In an effort to do more things for me, I headed to the Florida Museum of History today. According to local legend, their Brown Bag Break series are not to be missed. It was a gorgeous day as I scurried from my busy office, excited to meet a friend and hear an interesting topic: Life and Times of Women in Tallahassee During the Civil War.
You know me, I love Southern history. And talking about women during the Civil War? I was stoked. I had never visited the Museum, never heard the historian and I was meeting a friend. How perfect? Right? RIGHT?
Y'all, I realize I can't trace my heritage to Lee's family tree. And I didn't actually use the word "y'all" until a stay in Hartsville, SC in early high school. But I know a little about the Civil War. I know a smidge about the feminism perspective in history. And I know when someone should stick to playing with their barbies.
Instead of a historian, we had a lady reenactor. One who questioned whether Citadel Cadets were involved with the whole Fort Sumter firecracker. One who flatly claimed women in the south never wore makeup. And one who couldn't answer any sort of question about women "below a certain means."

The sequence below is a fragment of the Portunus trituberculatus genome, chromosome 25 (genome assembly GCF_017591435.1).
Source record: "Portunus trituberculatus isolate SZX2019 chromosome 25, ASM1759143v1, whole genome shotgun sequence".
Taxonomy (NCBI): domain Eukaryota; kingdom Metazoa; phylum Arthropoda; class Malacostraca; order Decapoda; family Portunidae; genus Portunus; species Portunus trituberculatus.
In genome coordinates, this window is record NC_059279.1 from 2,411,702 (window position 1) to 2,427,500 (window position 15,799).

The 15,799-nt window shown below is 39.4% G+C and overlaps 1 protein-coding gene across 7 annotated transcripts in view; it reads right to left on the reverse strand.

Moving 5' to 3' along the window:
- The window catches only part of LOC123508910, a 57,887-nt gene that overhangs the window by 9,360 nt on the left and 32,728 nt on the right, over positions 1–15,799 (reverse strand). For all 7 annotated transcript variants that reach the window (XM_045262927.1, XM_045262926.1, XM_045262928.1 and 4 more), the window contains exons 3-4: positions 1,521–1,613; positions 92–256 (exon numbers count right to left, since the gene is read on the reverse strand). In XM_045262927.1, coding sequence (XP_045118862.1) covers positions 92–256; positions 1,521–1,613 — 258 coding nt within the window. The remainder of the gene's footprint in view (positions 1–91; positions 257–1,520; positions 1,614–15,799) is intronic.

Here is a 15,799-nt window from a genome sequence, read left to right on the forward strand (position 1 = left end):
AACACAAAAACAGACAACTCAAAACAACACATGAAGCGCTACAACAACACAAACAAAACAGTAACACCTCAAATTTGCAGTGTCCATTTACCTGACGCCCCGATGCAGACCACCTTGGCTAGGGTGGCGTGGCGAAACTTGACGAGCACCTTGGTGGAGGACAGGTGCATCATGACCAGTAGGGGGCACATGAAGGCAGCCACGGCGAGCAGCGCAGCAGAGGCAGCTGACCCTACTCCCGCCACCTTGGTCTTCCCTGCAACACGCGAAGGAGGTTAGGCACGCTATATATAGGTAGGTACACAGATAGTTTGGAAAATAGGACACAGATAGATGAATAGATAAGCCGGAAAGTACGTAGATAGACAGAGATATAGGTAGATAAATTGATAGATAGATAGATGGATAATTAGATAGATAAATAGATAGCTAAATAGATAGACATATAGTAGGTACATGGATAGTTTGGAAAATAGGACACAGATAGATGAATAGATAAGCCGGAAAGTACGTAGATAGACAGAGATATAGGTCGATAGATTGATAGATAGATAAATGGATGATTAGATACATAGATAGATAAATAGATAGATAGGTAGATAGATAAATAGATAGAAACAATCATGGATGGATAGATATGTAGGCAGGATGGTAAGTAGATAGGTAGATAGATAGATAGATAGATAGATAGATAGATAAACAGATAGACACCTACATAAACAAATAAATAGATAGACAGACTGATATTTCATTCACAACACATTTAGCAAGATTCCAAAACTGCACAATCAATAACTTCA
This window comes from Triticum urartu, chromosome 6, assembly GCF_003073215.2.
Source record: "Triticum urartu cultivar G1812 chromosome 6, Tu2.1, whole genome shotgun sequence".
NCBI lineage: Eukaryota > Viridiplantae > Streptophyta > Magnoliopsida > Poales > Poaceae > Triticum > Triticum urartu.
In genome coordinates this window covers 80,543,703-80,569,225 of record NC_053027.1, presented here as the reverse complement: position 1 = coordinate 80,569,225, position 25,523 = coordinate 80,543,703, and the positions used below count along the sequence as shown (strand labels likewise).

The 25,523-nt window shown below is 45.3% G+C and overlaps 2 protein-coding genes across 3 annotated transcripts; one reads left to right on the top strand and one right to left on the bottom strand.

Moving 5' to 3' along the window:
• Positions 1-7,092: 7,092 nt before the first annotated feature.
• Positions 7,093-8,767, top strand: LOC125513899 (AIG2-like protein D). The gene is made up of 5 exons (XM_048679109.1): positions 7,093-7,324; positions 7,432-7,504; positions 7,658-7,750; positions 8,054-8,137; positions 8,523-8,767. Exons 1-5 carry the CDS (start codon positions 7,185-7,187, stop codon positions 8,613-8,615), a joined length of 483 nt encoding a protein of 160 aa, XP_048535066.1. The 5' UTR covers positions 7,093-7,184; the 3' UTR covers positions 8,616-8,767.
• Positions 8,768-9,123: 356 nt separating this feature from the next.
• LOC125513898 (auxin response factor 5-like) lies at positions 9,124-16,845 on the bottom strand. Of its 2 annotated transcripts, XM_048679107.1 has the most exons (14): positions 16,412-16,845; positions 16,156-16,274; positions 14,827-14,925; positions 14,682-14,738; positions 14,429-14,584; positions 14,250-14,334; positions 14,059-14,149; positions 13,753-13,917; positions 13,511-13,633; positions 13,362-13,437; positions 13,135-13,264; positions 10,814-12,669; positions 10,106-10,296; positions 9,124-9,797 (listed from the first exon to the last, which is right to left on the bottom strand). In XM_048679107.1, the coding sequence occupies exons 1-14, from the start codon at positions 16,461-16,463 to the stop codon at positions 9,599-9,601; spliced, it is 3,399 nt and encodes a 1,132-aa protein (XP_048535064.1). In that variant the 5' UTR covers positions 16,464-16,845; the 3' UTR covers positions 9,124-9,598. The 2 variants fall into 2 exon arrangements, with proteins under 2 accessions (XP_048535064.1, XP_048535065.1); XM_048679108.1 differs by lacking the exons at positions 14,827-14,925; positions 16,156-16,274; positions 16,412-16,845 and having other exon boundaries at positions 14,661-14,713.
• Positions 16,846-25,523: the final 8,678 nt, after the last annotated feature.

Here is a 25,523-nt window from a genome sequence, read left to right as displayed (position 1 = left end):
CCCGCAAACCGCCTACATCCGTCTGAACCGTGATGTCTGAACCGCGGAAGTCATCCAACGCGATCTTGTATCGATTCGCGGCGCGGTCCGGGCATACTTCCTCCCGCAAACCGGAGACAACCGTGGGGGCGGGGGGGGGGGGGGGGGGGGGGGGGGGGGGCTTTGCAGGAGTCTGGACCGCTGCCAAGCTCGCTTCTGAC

You may be wondering why I have my hoop skirt all twisted up. And there are a few things I feel snippy about and paying five dollars for parking is one of them. However, I'm upset about how - once again - women are marginalized. Instead of learning how to back up of the phrase steel magnolia, we heard about how women always (ALWAYS, y'all) wore gloves. We heard about how women "didn't work." We heard about ribbon bonnets. Thankfully, she didn't have a lot of information to share, since everything (EVERYTHING, y'all) was inaccurate. Well, maybe not about the ribbon bonnets.
Maybe my expectations were a little too high. Not the first time, won't be the last. However, I'm totally turned off by the museum (fail, people, fail).
I'll close with my all-time favorite quote about Southern Women from the estimable Florence King, from her collection of essays Southern Ladies & Gentlemen:
Novelists prefer complex women for their protagonists, which is why the Southern woman has been the heroine of so many more novels than her Northern sister. The cult of Southern womanhood endowed her with at least five totally different images and asked her to be good enough to adopt all of them. She is required to be frigid, passionate, sweet, bitchy and scatterbrained - all at the same time. Her problems spring from the fact that she succeeds.